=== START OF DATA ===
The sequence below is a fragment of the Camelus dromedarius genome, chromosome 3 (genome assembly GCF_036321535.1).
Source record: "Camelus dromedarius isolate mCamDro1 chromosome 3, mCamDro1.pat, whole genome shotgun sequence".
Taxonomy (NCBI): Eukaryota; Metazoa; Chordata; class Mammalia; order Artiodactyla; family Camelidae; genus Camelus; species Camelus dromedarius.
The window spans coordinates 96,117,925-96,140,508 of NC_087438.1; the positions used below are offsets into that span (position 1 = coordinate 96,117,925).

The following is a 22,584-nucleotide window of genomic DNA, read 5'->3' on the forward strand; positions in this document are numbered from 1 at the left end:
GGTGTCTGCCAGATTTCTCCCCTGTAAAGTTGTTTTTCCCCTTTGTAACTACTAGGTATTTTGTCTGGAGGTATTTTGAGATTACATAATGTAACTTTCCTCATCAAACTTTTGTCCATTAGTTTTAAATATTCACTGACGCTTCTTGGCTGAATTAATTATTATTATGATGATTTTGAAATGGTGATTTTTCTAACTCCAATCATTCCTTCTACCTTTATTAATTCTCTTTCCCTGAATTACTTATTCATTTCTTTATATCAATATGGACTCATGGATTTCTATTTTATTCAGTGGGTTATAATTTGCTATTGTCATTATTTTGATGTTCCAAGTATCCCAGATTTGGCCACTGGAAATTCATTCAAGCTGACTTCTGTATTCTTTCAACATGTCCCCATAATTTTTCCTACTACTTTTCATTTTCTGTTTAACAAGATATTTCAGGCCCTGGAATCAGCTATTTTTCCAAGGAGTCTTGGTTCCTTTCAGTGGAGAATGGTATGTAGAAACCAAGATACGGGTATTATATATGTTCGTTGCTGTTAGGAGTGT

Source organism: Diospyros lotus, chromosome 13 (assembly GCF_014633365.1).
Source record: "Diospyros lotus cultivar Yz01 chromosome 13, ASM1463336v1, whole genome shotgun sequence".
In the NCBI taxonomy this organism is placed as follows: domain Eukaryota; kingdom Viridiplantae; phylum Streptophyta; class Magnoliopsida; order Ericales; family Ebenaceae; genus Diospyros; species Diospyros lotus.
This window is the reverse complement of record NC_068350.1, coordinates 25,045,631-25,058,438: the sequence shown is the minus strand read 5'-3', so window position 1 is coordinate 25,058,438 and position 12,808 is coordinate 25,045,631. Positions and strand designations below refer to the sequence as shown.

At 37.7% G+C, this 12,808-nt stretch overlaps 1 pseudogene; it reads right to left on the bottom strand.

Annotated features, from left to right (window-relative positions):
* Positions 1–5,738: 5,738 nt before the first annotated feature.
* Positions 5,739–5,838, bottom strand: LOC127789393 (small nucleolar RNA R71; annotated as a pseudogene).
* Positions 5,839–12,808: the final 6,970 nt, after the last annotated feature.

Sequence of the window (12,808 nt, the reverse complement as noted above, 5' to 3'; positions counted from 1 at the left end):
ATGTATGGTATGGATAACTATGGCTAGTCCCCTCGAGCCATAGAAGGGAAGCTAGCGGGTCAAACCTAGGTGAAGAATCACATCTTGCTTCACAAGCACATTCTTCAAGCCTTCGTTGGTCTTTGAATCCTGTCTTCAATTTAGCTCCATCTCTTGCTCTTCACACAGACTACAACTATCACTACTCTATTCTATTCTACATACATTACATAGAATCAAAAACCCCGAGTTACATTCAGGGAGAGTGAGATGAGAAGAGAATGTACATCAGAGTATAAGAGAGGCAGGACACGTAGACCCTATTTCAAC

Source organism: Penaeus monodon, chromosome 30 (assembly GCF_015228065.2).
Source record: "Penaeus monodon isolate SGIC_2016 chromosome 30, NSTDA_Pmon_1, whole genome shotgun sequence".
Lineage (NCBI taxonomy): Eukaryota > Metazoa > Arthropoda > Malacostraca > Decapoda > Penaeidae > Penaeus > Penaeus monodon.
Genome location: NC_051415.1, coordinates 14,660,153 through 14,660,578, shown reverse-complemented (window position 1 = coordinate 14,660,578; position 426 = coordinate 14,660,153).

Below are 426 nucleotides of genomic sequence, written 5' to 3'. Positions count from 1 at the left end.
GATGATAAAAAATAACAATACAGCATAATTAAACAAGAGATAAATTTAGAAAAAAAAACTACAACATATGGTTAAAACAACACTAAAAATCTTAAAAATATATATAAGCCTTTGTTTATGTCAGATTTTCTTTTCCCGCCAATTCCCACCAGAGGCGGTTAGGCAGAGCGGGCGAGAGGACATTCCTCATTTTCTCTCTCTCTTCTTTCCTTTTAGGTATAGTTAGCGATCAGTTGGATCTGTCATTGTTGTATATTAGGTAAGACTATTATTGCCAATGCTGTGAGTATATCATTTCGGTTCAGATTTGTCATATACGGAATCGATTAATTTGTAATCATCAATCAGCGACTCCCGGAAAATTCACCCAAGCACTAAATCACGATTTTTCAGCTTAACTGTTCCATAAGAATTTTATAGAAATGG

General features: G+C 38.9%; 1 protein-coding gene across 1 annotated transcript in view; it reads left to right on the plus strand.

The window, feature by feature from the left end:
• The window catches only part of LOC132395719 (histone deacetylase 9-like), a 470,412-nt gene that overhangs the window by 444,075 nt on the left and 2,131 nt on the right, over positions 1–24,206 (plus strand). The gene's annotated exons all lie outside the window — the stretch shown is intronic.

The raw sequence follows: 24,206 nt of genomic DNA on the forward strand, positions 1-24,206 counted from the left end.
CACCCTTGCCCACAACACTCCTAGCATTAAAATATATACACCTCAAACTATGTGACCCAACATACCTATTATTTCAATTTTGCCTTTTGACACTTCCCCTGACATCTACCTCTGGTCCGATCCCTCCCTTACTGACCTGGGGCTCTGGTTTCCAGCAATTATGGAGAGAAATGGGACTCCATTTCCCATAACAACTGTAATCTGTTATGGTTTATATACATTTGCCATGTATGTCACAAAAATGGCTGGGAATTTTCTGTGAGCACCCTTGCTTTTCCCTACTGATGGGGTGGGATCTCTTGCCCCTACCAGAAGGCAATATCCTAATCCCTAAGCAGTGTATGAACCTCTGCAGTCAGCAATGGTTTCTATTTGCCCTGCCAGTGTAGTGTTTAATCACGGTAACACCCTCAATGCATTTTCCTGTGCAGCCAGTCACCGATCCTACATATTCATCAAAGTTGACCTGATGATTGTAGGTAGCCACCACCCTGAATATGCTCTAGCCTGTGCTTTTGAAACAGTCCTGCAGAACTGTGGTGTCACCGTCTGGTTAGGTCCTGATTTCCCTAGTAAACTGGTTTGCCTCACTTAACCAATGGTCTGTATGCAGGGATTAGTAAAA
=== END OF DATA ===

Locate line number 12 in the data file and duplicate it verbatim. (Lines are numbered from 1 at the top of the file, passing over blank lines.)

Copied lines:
Annotated features, from left to right (window-relative positions):